In public, Russia has joined the chorus of nations condemning the Syrian regime's brutal crackdown on its people and rebel forces. But behind the scenes, Moscow remains one of Syrian dictator Bashar Assad's closest allies, and the reported arrival of Russian troops in Syria this week may have been orchestrated to drive home that point.
ABC News first broke the report citing an unnamed UN Security Council official who was upset that Russia had made such a move at such a delicate time.
It later turned out that only a single unit of Russian counter-terrorism commandoes was in Syria, but the deployment remains symbolically significant, especially to Arab observers.
"This is the first time in modern history that Russia directly intervenes on the ground in the Middle East,” stated Abdul Rahman, manager of the Al-Arabiya news channel. “With its forces, Russia truly threatens security and stability in the region. This could be the start of a Russian invasion."
Tariq Homayed, editor of the London-based Arabic daily A-Sharq Al-Awsat, added, "Something is happening in Syria, but no one knows how serious it is."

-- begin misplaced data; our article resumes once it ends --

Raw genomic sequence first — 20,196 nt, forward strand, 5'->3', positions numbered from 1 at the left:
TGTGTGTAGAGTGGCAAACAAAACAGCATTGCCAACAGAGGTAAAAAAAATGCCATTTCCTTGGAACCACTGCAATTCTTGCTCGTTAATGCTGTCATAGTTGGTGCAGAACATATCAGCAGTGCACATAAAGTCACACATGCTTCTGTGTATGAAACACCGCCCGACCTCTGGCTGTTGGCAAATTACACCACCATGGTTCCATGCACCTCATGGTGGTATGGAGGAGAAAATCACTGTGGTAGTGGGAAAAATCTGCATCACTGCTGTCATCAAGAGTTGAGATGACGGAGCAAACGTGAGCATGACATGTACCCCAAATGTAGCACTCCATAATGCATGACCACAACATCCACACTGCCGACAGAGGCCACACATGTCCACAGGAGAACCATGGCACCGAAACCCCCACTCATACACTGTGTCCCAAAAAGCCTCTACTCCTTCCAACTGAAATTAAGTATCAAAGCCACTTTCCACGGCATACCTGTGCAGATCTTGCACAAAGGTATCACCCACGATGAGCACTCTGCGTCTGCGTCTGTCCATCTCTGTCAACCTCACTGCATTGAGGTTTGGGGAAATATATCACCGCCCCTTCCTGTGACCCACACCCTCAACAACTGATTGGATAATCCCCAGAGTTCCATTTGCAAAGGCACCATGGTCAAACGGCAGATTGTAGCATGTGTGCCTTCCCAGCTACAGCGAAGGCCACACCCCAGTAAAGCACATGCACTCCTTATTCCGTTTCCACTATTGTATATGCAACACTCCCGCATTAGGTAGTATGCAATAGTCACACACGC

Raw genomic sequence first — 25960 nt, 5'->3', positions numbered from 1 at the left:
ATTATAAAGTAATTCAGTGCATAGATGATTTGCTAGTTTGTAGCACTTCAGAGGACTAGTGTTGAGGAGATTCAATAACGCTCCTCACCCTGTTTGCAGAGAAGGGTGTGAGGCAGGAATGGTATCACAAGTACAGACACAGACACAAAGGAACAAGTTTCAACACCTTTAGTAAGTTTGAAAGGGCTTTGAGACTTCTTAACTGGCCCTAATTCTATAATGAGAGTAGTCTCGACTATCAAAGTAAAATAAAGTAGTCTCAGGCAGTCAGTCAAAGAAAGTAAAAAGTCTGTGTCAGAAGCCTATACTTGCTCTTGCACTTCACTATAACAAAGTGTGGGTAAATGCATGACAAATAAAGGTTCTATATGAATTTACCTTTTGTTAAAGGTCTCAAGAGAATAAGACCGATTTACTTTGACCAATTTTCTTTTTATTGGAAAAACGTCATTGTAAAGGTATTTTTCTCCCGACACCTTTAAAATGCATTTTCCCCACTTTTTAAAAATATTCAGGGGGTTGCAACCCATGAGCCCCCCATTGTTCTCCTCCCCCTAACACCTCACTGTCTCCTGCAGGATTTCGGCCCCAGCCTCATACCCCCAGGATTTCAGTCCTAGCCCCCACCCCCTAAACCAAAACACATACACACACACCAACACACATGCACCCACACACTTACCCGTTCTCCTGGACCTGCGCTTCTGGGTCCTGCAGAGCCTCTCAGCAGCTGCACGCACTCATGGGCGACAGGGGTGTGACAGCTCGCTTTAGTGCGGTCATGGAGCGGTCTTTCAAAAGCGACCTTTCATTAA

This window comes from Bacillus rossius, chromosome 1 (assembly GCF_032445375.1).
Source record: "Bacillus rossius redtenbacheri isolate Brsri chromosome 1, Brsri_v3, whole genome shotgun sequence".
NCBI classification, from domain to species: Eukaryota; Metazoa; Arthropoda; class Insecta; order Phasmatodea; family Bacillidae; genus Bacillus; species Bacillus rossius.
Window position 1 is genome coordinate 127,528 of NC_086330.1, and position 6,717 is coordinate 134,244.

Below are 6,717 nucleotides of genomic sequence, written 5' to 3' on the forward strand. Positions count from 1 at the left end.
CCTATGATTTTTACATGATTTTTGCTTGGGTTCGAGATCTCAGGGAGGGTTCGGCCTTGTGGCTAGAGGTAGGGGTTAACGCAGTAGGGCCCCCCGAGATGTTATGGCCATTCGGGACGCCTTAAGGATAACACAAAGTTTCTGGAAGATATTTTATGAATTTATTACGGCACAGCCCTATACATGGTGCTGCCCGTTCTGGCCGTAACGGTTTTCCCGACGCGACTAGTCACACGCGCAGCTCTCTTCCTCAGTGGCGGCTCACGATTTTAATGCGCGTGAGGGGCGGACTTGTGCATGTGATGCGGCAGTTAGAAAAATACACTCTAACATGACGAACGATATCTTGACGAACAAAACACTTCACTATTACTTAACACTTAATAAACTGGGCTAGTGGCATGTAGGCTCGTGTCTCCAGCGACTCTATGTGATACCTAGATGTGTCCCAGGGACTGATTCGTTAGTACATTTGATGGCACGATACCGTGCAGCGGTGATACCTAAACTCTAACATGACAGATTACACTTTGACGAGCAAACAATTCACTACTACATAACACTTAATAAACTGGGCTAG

Meanwhile, there have been scattered reports that the Syrian rebels, and in particular the Free Syrian Army (FSA), are turning to Israel for assistance.
In a secretive interview with the Hebrew newspaper Israel Hayom earlier this month, a key figure in the FSA appealed to Israel to convince the rest of the West to help topple Assad.
"I believe Assad is still in power because Western powers are not convinced that Israel really wants to see a Syria without Assad. You are afraid of what will be the day after Assad falls," the man who identified himself as "Kamal" stated.
Kamal added that while most Syrians are not yet ready to normalize ties with Israel, helping to topple Assad is a gesture that "the Syrian people would not forget."